NRCS Practice Standard: Animal Mortality Facility (316)
About the Company:
The Natural Resources Conservation Service (NRCS) is the US Department of Agriculture (USDA)’s primary private lands conservation agency. The NRCS helps producers protect and conserve natural resources on private lands through voluntary conservation programs. Through Practice Standards and technical guides, the NRCS provides information about the conservation, energy resources, and provides personalized advice to individual producers.
The NRCS’ Environmental Quality Incentives Program (EQIP) provides technical and financial assistance to producers as they implement NRCS Conservation Practice Standards.
Technical guides used in each field office are localized so that they apply specifically to the geographic area for which they are prepared. Thus, while national guidelines have been provided as a framework for each standard, each state has adopted and modified the conservation practice standards to suit their individual landscape.
To find a local NRCS Service center click here.
To find the specific guideline for each state click here.
About the Solution:
Animal Mortality Facility (316)
An animal mortality facility is an on-farm facility for the treatment or disposal of livestock and poultry carcasses for routine and catastrophic mortality events.
An animal mortality facility is designed to reduce odor impacts, as well as the impacts to soil and groundwater resources, and decrease the spread of pathogens associated with animal mortality.
The on-farm methods for disposal of routine animal mortality are composting and incineration/gasification. Routine mortality can also be rendered off-site (at the producer’s expense). An animal mortality facility can include a refrigeration unit to store the mortality until it is removed for rendering or until it is incinerated or gasified.
Disposal of mortality from catastrophic events can be done by composting or burial, however, State laws may affect use of these techniques. Disease-related catastrophic mortality disposal must be performed under the guidance of State or Federal authorities.
Design information for this practice includes site location, design sizing, storage period, and safety/biosecurity features. It may also include fabricated structure criteria.
This practice has a minimum expected life of 15 years. Operation requirements for the facility depend on the type of facility chosen by the producer and will include provisions for proper disposal of residual material. Routine maintenance is needed to ensure that the facility operates as designed.
Common Associated Practices
NRCS Conservation Practice Standard (CPS) Animal Mortality Facility (316) is commonly applied with other conservation practices such as:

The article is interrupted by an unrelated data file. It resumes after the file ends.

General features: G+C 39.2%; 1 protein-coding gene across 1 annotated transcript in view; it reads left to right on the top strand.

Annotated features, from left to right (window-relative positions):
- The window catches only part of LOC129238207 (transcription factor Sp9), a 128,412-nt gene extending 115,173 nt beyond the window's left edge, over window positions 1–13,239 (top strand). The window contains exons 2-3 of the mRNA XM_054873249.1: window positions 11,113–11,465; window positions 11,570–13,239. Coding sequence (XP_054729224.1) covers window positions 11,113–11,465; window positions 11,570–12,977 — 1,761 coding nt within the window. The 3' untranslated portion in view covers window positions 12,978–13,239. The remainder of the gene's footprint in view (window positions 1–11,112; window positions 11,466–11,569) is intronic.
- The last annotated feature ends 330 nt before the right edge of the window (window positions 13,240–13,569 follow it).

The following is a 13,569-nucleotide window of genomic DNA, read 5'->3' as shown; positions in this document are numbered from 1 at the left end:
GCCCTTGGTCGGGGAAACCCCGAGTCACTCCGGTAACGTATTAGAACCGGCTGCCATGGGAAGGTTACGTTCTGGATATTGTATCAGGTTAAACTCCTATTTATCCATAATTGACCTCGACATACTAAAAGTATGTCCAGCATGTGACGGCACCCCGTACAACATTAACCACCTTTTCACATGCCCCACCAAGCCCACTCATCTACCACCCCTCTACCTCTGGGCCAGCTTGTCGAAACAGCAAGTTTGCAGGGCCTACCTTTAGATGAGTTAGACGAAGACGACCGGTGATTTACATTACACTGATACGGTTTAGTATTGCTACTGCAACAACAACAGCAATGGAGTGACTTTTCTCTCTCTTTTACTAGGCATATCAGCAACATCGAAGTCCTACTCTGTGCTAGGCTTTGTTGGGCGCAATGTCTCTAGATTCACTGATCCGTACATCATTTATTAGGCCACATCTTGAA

Disposal of composted material and by-products from incineration or gasification will be performed in accordance with the Nutrient Management (Code 590) practice.
To view the full NRCS standard for Animal Mortality Facility please click here.
Solution Strengths, Weaknesses and Critical Indicators
NOTE: There are multiple technologies that are used as part of integrated manure management systems and yet are not manure management types on their own. The impact of these technologies on their own would be minimal or very difficult to quantify.
General Support & Other:
- Can be an integral part of many manure management systems
- Most projects have at least some equipment that supports operations of the main technology
- This technology is not evaluated on its own, the NEAT Matrix for this technology is neutral unless utilized with other technologies.
Newtrient is using the USDA-NRCS conservation practice standards as tools to assist dairy producers in understanding the standards and how they can be used to address resources concerns.
To establish a Practice Standard a system or practice must be thoroughly vetted, approved, and standardized by the USDA at the federal and state level. These conservation practices have been developed to address various environmental resource concerns. Newtrient has developed a 9-point scoring process for ranking additives, practices, services, and technologies for the dairy industry. Recognizing the rigorous approval procedure used during the development of the NRCS Practice Standards, many of them score very highly and are worthy of consideration on any dairy where they apply.
The information provided here is a summary of the selected conservation practices. For up to date and detailed information related to the full Practice Standards, please see the USDA NRCS website, linked above.
1. OPERATIONAL HISTORY